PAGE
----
That’s me at eight years old. That little girl had a lot to say about both who I would become, and who I should become.
I found some old pictures of myself while clearing out my parent’s house. I had not seen these photos in years, if ever. As you might expect, at first I was filled with nostalgia. Then it struck me that in so many ways, I have become a grown up version of that little girl.
My eight year old self was wise to the joys and experiences that my true self needs. When I look at the photo of myself with the red typewriter, I am astonished. I don’t remember that typewriter. What I do remember is that we were not showered with hundreds of toys. Our Christmas list was carefully vetted, for we knew that Santa’s means were limited and that we would likely get only the things we most desired.
I know that I must have wanted that typewriter above all else. Even then, I loved reading and writing. I stapled papers together into little booklets to write my own books. I was a word nerd. The library was my favorite place. I planned to be a writer when I grew up. The typewriter was a perfect expression of my interests, and I am not surprised I didn’t choose a doll or a game.
My eight year old self also loved that blue bike. With a bike, I had freedom to roam. I went on solo adventures and rode all over town with my friends. I loved the independence I had, and the feeling that I could go wherever I wanted to go.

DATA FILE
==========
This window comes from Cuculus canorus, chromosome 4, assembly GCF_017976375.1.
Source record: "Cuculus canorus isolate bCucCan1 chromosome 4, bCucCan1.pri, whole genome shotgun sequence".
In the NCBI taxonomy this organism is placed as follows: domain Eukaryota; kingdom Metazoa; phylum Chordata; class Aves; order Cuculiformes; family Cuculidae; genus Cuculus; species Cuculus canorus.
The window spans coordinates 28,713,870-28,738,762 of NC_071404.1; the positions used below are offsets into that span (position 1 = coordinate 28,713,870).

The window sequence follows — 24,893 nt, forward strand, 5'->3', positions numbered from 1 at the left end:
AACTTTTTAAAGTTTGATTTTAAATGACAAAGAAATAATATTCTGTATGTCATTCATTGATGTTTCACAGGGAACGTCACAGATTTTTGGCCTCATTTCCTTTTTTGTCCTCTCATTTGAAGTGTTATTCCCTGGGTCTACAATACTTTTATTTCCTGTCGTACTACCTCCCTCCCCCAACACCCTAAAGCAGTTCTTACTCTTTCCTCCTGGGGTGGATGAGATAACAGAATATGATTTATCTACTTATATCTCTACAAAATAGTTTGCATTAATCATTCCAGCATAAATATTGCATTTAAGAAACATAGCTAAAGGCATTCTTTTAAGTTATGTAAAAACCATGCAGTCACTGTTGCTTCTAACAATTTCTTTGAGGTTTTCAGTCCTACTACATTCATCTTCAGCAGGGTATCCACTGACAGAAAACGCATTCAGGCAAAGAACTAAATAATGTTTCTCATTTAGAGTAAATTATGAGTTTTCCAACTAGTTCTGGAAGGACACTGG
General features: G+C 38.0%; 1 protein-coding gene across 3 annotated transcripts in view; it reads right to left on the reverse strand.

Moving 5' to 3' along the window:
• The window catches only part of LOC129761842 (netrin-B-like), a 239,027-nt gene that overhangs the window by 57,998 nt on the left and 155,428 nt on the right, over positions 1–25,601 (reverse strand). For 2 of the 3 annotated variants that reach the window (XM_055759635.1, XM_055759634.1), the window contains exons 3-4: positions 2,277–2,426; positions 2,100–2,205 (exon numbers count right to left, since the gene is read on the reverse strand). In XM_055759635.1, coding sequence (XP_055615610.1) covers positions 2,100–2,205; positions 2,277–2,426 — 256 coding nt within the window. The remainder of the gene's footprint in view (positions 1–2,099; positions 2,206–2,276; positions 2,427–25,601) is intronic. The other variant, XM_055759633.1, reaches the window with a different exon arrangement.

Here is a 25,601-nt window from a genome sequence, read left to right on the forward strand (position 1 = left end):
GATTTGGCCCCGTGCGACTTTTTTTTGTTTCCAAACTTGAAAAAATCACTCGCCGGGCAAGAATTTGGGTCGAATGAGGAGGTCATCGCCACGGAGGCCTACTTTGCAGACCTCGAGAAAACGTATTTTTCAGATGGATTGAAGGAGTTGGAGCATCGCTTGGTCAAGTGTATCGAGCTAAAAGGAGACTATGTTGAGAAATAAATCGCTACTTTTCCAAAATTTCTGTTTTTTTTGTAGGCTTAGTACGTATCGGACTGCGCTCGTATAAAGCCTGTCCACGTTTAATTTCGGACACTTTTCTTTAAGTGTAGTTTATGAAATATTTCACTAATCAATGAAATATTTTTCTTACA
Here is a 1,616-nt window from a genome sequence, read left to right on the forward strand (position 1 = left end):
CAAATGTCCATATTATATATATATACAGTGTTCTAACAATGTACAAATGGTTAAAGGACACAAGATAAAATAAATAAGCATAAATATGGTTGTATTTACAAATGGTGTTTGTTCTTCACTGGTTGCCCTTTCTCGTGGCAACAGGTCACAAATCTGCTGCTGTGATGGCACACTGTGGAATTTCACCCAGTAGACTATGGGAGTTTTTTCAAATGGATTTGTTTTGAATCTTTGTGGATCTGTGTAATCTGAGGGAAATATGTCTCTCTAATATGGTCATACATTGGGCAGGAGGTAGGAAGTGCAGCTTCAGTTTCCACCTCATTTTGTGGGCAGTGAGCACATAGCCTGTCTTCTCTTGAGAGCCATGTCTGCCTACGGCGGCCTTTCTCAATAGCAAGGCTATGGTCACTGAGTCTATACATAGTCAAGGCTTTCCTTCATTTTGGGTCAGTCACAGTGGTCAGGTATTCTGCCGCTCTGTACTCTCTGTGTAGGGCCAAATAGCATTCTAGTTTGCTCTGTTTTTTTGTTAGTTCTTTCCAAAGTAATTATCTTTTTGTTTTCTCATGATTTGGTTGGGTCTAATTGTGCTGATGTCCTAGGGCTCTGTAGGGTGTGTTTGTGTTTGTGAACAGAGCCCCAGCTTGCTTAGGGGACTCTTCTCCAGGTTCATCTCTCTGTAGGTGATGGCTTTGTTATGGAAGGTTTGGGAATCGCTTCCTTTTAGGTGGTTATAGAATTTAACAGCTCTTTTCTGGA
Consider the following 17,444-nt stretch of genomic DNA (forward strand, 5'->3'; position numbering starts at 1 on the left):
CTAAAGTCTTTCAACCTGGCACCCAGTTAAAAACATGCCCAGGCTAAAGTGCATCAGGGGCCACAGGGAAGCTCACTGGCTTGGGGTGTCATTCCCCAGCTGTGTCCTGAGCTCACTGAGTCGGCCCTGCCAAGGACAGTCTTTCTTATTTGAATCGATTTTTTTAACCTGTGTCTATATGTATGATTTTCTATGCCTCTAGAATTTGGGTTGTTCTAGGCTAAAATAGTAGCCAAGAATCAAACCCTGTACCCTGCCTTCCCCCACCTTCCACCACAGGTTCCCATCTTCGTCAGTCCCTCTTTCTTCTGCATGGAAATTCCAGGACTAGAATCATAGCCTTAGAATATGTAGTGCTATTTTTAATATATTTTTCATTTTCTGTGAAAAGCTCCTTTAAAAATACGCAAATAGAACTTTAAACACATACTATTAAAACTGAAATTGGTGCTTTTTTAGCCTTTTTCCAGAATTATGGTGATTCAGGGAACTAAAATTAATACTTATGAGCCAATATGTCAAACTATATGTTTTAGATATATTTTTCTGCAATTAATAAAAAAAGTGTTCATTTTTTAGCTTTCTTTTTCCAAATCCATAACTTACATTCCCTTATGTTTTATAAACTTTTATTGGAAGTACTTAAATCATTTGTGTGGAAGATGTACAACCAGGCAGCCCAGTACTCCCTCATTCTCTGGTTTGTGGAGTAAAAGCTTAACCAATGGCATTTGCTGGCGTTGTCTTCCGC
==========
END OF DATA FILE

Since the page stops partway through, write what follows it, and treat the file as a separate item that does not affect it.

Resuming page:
I still love reading and writing; when I left my job as an educator I became a writer. I still love to go on adventures though now I am inclined to go around the world instead of around the block. I find it ironic, that the cover photo on my blog includes a blue bike, no doubt I was unconsciously harkening back to happy days riding my childhood bike. This spring, longing to explore our city and get some exercise, my husband and I bought bikes. I am delighted to have wheels once again.
I think my eight year old self understood what I needed to be happy.
What did you love as a child? What were your passions and interests? Why did you love those things? What do your childhood hobbies tell you about yourself as person?
Our childhood selves were wise, and less jaded than our adult selves. The world had not yet shown us what we could or couldn’t do. We were open to joy and confident in our talents. We spent time doing things we loved. Whether we knew it or not, we were developing our sense of self.
As we grow into adulthood, our childish pursuits are often lost. Work and responsibility replace carefree days of play. We listen to others who show or tell us who we should be and what we should do. Sadly, sometimes we lose sight of things we love, the things that fill our buckets and connect us to our true selves.
I hope that as you think about your eight year old self, you are content in knowing that you have found a place for the things you loved as a child in your adult life.